NOVEMBER 5, 2011
Once again, I have to thank some of my pals for seeing a movie before me and trashing it, lowering my expectations enough to discover that the movie was actually pretty decent. The worst thing about Exorcismus (original title: The Possession of Emma Evans) is that it follows the structure of The Exorcist a bit too closely at times (even bringing in an acting vet in the 3rd act to assist), but there's enough changes to the story to forgive the sense of deja vu.
For starters, Emma is a few years older than poor Regan, and thus the initial "is she possessed or not?" section of the film is a bit more suspenseful, as some of her behavior seems to just be a troubled girl acting out against her parents. Regan was a sweet, innocent girl, so when she got possessed the change in her behavior was immediately obvious. But here, Emma's a typically sullen brat, so when she tells her mother that she hates her, it's hard to tell if she's just being a jerk or if the devil is speaking through her. And like with Emily Rose, they toy with the idea that it may be mental illness for a while; we see two versions of key scenes, one with what Emma thinks is happening, one with what is REALLY happening. For example, she thinks she's just harmlessly (if somewhat unusually) tickling her little brother as he takes a bath, but she's actually trying to drown him.
And that's not the only technical matter worth commenting on; I was also quite impressed with the film's overall visual style, which resembled the Friday Night Lights TV show more than any typical horror movie. The movie was shot all hand-held, with very little standard coverage - the camerawork almost seemed improvised. Even during the few FX scenes (Emma floating), the camera had that "live" feel, which of course makes the visual effects work more difficult but also more impressive (as opposed to locking the camera down to make things easier), and also becomes more believable - if not for the scope visual, one could walk in on a given scene and assume this was a first person/found footage movie.
It's also unusually quiet, something I can appreciate even in a bad modern horror movie, since so many of them are intent on scaring the audience with nothing more than loud noises or music stings every couple of minutes. Music is used sparingly, and as it's a very talky movie (like just about every movie of its type, including Friedkin's), it's refreshing to just take in the conversations without bells and whistles. On that note, I was actually surprised to find that it was in English, given that it was a Spanish production.
On the other hand, sadly, it doesn't really offer anything new. There's a couple of third act surprises of the downer variety, but it follows the basic template and ends pretty much how you think it will from the first minute or so. Given the surprise/huge success of Emily Rose a few years back (75 million! More than any horror film this year save Paranormal 3), you'd think there would have been a revival of exorcism movies, but apart from The Last Exorcism (which was more a response to the success of found footage films), there haven't been many at all, nor have any of them been any good - this is easily the best of those, but it doesn't really make much of an impression on the storytelling level. The slow pace is also a hurdle - I personally didn't mind it (I was actually surprised to see how QUICKLY they got to the first exorcism scene), but today's audiences don't have much of an attention span. The DVDverdict reviewer*, in fact, was seemingly angry that he had to wait a whole 45 minutes to get to the "action", as if they should have been spewing pea soup before the opening credits were through. If anything, I thought it dragged a bit AFTER that point - once the priest got involved it should have picked up a bit, but the girl still carries on a lot of her normal life, slowing things down some.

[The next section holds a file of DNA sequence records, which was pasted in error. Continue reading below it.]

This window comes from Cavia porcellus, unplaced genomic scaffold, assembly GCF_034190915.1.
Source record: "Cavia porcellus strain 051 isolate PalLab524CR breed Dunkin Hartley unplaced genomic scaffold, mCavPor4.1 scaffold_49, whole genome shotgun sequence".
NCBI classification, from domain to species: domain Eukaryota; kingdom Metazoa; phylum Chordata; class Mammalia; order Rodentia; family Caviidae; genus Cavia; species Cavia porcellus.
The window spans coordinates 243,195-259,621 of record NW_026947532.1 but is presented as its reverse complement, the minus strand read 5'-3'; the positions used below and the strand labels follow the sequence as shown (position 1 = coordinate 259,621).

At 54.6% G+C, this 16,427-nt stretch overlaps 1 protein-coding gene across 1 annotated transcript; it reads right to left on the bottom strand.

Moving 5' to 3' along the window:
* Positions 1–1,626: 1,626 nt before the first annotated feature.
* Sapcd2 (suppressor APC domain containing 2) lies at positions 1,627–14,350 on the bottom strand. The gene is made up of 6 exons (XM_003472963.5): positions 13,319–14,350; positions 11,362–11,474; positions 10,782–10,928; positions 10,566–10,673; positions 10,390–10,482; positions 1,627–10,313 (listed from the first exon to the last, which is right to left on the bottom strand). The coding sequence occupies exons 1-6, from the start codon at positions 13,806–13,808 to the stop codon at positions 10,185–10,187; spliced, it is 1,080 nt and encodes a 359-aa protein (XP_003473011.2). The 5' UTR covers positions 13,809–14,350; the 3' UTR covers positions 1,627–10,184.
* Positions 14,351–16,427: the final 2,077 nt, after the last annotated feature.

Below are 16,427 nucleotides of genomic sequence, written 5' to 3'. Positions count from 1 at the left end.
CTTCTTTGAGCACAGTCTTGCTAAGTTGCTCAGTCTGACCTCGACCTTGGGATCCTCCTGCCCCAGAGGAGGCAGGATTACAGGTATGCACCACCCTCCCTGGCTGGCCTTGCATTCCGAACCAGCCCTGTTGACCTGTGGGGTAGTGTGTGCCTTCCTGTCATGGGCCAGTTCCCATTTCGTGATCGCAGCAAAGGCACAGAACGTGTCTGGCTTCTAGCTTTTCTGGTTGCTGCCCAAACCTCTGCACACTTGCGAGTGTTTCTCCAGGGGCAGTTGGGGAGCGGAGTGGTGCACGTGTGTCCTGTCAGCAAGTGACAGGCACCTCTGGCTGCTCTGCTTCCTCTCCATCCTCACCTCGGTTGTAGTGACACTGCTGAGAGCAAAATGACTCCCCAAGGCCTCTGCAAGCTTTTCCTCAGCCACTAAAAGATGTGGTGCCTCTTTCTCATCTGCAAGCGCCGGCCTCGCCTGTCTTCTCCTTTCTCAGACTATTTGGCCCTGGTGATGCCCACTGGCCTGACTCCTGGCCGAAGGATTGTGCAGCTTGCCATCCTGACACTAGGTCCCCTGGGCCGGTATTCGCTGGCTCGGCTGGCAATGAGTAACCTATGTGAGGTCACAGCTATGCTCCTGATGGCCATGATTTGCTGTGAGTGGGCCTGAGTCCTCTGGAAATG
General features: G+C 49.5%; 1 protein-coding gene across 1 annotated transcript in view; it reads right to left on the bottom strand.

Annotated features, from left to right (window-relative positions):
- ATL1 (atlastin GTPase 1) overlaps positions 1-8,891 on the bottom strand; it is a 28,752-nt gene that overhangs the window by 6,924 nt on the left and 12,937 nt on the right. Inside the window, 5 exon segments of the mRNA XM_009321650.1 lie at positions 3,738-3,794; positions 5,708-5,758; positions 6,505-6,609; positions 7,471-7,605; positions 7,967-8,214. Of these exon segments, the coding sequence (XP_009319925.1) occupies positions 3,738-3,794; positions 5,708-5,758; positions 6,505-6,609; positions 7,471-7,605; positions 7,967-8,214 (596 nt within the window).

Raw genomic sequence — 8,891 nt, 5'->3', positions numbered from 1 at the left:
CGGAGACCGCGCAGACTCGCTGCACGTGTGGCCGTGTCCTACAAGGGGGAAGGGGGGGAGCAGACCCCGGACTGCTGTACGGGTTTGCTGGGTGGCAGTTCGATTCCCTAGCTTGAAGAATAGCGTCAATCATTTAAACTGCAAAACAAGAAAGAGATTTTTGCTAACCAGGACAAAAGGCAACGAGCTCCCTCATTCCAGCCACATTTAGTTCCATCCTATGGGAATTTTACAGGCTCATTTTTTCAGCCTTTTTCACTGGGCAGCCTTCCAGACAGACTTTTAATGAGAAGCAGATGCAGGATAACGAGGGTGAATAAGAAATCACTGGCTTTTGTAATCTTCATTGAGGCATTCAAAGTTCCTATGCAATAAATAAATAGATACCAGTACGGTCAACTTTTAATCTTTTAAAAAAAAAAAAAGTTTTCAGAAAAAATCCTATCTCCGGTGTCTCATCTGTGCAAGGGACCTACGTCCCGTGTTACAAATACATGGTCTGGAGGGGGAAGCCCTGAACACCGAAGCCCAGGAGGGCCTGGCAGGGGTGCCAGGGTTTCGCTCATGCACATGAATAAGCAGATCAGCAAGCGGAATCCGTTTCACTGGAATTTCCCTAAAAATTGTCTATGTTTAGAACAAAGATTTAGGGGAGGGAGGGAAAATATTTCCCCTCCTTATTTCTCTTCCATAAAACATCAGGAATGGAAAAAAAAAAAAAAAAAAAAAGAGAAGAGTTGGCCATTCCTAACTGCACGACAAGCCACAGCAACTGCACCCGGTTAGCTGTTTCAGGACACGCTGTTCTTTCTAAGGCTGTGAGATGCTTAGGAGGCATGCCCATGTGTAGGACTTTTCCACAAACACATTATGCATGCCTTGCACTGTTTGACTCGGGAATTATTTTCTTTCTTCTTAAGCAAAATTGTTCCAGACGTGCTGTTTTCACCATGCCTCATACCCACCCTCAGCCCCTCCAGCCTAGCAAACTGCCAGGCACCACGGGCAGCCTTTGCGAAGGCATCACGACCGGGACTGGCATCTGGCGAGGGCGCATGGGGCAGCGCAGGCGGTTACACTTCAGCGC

It also fails to use Doug Bradley in any significant way; in fact it almost seems like they were trying to hide his contribution. For one thing he's billed as "Douglas" Bradley, which I've never seen in any of his other films. Also, even though he's the biggest genre star in the film by far, his credit isn't set apart with an "And" or even a "With" as is tradition for this sort of thing; it's unceremoniously buried in between two other names. At any rate, his role in the film is very brief, and mostly in flashback, centered around the obligatory "previous exorcism that went wrong" that serves as the motivator for the main priest, played by Stephen Billington. In fact, it's the sort of largely unnecessary role that horror icons usually play in these sort of things for seemingly no other reason than to add some name value to the film, making his "hidden" billing all the more puzzling.
Final note - also leading me to believe that the film was in Spanish was the fact that "Exorcismus" is Spanish for Exorcism (it's also probably the name of at least one metal band). Certainly a much better title than yet another "The possession/exorcism of (character's name)" moniker, but I wonder how many folks have skipped the movie thinking it was in a foreign language?
What say you?
*Looked it up to see if there were any bonus features - apparently just a making of piece. Wouldn't have minded listening to a commentary on this one.